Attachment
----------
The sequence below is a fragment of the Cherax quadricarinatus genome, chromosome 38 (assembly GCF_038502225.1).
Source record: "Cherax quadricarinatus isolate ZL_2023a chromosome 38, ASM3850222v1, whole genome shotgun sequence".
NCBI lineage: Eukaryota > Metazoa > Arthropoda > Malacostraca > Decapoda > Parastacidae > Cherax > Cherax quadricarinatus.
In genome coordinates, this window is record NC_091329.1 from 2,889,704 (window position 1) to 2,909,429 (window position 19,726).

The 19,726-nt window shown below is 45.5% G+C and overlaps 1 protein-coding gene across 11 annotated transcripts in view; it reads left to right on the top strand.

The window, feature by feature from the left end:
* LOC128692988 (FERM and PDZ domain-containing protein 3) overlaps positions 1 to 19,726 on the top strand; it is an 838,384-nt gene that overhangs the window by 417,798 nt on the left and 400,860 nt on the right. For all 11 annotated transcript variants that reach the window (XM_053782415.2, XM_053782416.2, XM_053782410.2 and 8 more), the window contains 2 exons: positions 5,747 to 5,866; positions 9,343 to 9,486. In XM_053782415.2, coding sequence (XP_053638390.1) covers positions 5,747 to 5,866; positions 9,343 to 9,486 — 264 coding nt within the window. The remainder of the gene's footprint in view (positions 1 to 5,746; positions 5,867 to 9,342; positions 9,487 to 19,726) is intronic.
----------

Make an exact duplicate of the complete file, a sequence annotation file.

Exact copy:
The sequence below is a fragment of the Cherax quadricarinatus genome, chromosome 38 (assembly GCF_038502225.1).
Source record: "Cherax quadricarinatus isolate ZL_2023a chromosome 38, ASM3850222v1, whole genome shotgun sequence".
NCBI lineage: Eukaryota > Metazoa > Arthropoda > Malacostraca > Decapoda > Parastacidae > Cherax > Cherax quadricarinatus.
In genome coordinates, this window is record NC_091329.1 from 2,889,704 (window position 1) to 2,909,429 (window position 19,726).

The 19,726-nt window shown below is 45.5% G+C and overlaps 1 protein-coding gene across 11 annotated transcripts in view; it reads left to right on the top strand.

The window, feature by feature from the left end:
* LOC128692988 (FERM and PDZ domain-containing protein 3) overlaps positions 1 to 19,726 on the top strand; it is an 838,384-nt gene that overhangs the window by 417,798 nt on the left and 400,860 nt on the right. For all 11 annotated transcript variants that reach the window (XM_053782415.2, XM_053782416.2, XM_053782410.2 and 8 more), the window contains 2 exons: positions 5,747 to 5,866; positions 9,343 to 9,486. In XM_053782415.2, coding sequence (XP_053638390.1) covers positions 5,747 to 5,866; positions 9,343 to 9,486 — 264 coding nt within the window. The remainder of the gene's footprint in view (positions 1 to 5,746; positions 5,867 to 9,342; positions 9,487 to 19,726) is intronic.